Why you should re-think your website investment strategy

We see lots of variations in patterns of investment when it comes to evolving client’s web applications or websites. This article discusses the three most common investment approaches for website development: periodical, balanced, and linear.

1. Periodical


The least planned and reactive route sees an initial low-budget website build. This might be implemented at the startup stage or shortly after when budgets and cash flow are tight.

Low initial investment

Website is build is low cost, often using DIY platforms or with minimal development costs.

Reactive approach

Upgrades and improvements are made only when limitations become apparent.

Unplanned future costs

As limitations arise, larger investments are needed to fix or rebuild the website, leading to potentially higher costs than a planned approach.

May not meet long-term needs

These reactive fixes might not address the website’s long-term goals, necessitating even further investment down the line.

In simpler terms, the periodical approach prioritises a low cost and quick website initially, but this can lead to higher costs and potential shortcomings in the long run due to a lack of planning and future-proofing.

2. Balanced

A combination of recognising budget restrictions at early stages with a lower initial outlay but also making some residual ongoing investments to build progressively.

Acknowledges initial budget limitations

Similar to the periodical approach, it starts with a lower initial cost.

Progressive investment

Unlike the periodical approach, it avoids waiting for issues to arise. Instead, it involves ongoing, smaller investments to gradually improve the website.

Strategic upgrades

These investments are used for targeted improvements in functionality or overall impact, focusing on areas that offer the most value.

Mitigates risk and cost

By continuously improving and adapting the website, the balanced approach aims to avoid the need for complete rebuilds and the associated loss of previous investment.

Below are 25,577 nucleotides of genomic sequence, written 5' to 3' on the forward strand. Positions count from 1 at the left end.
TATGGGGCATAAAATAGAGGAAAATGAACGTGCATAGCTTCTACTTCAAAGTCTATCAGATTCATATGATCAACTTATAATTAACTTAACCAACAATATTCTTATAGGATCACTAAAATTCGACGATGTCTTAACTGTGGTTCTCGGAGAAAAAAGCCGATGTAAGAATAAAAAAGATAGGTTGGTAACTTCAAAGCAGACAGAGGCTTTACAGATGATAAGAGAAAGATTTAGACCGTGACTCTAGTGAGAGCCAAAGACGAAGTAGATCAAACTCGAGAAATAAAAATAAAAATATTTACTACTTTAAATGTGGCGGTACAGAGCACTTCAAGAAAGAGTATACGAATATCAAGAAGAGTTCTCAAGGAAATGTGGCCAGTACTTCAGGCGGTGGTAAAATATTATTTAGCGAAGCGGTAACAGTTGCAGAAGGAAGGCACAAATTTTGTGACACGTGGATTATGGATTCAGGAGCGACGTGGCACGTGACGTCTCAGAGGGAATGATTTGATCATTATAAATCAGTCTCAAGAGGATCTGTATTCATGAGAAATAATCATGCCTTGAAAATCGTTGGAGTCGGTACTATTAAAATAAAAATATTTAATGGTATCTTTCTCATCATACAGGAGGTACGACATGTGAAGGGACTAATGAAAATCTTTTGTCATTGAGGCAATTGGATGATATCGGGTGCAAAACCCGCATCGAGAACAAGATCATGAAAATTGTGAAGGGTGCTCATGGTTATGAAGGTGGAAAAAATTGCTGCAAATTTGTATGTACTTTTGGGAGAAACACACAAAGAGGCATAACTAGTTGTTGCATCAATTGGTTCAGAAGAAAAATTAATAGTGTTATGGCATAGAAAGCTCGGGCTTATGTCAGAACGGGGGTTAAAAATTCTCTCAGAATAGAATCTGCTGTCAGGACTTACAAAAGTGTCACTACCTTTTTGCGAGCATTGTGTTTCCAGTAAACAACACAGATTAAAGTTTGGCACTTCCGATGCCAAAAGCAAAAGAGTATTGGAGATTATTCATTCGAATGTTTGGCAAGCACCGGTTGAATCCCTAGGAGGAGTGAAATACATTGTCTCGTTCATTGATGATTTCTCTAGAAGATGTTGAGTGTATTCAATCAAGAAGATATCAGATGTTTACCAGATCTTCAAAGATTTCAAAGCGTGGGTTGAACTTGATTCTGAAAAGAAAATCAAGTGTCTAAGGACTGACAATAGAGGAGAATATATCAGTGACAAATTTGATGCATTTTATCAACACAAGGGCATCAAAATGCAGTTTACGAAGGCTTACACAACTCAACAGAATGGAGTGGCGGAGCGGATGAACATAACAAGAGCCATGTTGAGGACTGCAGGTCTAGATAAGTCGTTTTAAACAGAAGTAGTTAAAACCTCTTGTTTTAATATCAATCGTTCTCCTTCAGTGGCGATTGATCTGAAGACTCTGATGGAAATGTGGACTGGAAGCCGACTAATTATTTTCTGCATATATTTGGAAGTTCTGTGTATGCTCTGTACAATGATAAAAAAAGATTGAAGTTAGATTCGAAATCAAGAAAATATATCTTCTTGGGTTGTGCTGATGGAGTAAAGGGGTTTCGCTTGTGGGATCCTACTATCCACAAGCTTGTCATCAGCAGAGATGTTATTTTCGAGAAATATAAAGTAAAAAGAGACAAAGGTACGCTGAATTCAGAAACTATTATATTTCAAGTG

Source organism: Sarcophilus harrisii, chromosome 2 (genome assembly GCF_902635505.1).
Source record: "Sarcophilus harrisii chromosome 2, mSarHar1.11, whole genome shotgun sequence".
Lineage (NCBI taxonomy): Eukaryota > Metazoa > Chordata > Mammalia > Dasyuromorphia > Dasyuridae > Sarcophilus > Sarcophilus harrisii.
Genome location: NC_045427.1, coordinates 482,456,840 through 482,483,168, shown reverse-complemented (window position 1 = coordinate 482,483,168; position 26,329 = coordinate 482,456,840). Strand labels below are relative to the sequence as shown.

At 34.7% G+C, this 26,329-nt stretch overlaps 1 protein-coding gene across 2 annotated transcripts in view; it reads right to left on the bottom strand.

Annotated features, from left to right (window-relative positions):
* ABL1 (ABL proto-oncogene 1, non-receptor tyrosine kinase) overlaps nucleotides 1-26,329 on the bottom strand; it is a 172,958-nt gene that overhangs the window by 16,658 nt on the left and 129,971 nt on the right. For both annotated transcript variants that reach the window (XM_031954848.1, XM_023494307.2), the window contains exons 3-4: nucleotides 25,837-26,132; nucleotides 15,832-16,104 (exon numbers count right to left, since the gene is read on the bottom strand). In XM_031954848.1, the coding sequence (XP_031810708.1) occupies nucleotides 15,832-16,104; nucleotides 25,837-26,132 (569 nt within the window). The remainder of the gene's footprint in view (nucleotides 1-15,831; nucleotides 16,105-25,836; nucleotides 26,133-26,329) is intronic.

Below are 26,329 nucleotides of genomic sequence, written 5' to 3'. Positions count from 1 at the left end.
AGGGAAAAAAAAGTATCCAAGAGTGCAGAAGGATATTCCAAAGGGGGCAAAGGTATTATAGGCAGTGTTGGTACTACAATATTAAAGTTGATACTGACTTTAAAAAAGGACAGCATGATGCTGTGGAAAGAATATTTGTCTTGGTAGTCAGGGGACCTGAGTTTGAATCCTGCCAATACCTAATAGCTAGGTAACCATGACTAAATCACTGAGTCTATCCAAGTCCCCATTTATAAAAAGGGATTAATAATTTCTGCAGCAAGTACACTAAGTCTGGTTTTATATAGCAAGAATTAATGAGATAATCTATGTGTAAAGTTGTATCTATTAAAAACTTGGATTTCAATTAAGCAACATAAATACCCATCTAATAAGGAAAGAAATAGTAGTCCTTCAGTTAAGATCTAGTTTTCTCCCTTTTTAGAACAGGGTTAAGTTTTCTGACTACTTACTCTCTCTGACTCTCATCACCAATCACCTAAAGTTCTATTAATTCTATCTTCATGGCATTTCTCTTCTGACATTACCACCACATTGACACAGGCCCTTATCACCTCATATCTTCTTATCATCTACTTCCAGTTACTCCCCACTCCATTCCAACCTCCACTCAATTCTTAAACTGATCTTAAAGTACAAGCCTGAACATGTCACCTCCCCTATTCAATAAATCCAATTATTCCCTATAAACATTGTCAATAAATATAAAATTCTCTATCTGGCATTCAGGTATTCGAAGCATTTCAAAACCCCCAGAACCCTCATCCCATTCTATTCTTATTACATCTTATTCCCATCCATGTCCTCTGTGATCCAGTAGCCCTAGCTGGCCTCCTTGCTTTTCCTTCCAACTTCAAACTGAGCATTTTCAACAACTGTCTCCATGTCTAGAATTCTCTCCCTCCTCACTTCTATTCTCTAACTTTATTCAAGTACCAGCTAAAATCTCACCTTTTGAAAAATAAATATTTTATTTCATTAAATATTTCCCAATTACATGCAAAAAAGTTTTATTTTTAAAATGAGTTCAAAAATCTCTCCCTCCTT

The balanced approach balances the need for affordability with proactive improvements to avoid the pitfalls of the periodical approach. It focuses on ongoing, strategic investments to gradually build a better website while minimising wasted resources.

3. Linear

The most budget-efficient option for long-term planners.

Long-term focus

This approach is ideal for businesses with a clear vision for their website’s future development.

Higher initial investment

Unlike the previous two approaches, it requires a larger upfront cost to establish a solid foundation.

Phased implementation

Phases in features and functionalities over time, allowing for controlled growth.

Preserve investment

By building upon the initial foundation, the linear approach aims to avoid the need for major rebuilds, protecting previous investments.

Predictable finances

The planned nature of the approach allows for stable financial planning as future costs are more clearly defined.

The linear approach prioritises a well-planned website foundation with a higher initial investment. This upfront cost allows for a phased-in implementation of features, minimising waste and offering predictable financial planning for the long term.


Each approach suits different businesses at different stages of their journey. The Periodical approach is undoubtedly the most common for small businesses and startups with little capital for investment. The Linear approach offers a more predictable outcome with a better return on investment but relies on conviction. The balanced route is an obvious combination and of course, there are unlimited combinations in between.

Why wouldn’t every business opt for a more linear approach?

Successful web projects require a combined in-depth understanding of marketing strategy, effective design and technical implementation. Limitations of early builds taken on by internal teams using self-build platforms only reveal themselves after significant time outlay so businesses become obliged to settle for the outcome as a short-term measure born from necessity. A long-term strategic plan requires experience in multiple disciplines which can realistically only come from a team. A long-term linear investment pattern may sometimes seen as complex and intimidating at an early stage when a fairly immediate solution is required, but investing in a scalable minimum viable product can be streamlined.

At Rifle we’ve experienced these approaches several times over and have learned a great deal from this. If you would like to chat with us about how we can not only help to deliver an initially effective outcome but can work with you strategically to balance your investment and maximise the likelihood of success over time– then give us a call.